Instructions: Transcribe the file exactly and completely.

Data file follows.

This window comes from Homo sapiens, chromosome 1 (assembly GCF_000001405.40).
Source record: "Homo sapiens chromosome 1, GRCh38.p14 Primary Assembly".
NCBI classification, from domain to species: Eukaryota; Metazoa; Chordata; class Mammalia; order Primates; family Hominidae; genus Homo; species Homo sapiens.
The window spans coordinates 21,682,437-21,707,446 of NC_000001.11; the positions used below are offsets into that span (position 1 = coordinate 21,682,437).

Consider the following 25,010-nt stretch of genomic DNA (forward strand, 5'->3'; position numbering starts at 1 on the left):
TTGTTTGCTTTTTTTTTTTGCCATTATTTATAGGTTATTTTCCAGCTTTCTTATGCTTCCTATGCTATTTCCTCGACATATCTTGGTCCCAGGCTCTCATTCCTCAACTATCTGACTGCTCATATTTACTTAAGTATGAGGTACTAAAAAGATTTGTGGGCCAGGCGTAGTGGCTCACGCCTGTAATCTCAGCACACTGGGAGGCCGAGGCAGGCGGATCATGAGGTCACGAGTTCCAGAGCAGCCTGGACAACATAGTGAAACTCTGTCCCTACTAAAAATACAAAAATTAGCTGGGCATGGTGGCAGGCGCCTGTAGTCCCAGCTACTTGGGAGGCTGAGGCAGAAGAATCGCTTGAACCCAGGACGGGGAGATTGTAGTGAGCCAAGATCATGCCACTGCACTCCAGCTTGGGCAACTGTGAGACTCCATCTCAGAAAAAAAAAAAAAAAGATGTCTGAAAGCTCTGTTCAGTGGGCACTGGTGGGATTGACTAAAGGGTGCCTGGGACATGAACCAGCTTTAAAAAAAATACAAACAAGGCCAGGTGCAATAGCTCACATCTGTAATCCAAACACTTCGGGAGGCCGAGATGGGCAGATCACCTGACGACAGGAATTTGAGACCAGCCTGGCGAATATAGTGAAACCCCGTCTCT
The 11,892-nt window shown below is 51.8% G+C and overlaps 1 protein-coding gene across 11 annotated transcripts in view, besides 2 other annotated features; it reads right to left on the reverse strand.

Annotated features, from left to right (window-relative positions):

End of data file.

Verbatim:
This window comes from Homo sapiens, chromosome 1 (assembly GCF_000001405.40).
Source record: "Homo sapiens chromosome 1, GRCh38.p14 Primary Assembly".
NCBI classification, from domain to species: Eukaryota; Metazoa; Chordata; class Mammalia; order Primates; family Hominidae; genus Homo; species Homo sapiens.
The window spans coordinates 21,682,437-21,707,446 of NC_000001.11; the positions used below are offsets into that span (position 1 = coordinate 21,682,437).

Consider the following 25,010-nt stretch of genomic DNA (forward strand, 5'->3'; position numbering starts at 1 on the left):
TTGTTTGCTTTTTTTTTTTGCCATTATTTATAGGTTATTTTCCAGCTTTCTTATGCTTCCTATGCTATTTCCTCGACATATCTTGGTCCCAGGCTCTCATTCCTCAACTATCTGACTGCTCATATTTACTTAAGTATGAGGTACTAAAAAGATTTGTGGGCCAGGCGTAGTGGCTCACGCCTGTAATCTCAGCACACTGGGAGGCCGAGGCAGGCGGATCATGAGGTCACGAGTTCCAGAGCAGCCTGGACAACATAGTGAAACTCTGTCCCTACTAAAAATACAAAAATTAGCTGGGCATGGTGGCAGGCGCCTGTAGTCCCAGCTACTTGGGAGGCTGAGGCAGAAGAATCGCTTGAACCCAGGACGGGGAGATTGTAGTGAGCCAAGATCATGCCACTGCACTCCAGCTTGGGCAACTGTGAGACTCCATCTCAGAAAAAAAAAAAAAAAGATGTCTGAAAGCTCTGTTCAGTGGGCACTGGTGGGATTGACTAAAGGGTGCCTGGGACATGAACCAGCTTTAAAAAAAATACAAACAAGGCCAGGTGCAATAGCTCACATCTGTAATCCAAACACTTCGGGAGGCCGAGATGGGCAGATCACCTGACGACAGGAATTTGAGACCAGCCTGGCGAATATAGTGAAACCCCGTCTCT
The 11,892-nt window shown below is 51.8% G+C and overlaps 1 protein-coding gene across 11 annotated transcripts in view, besides 2 other annotated features; it reads right to left on the reverse strand.

Annotated features, from left to right (window-relative positions):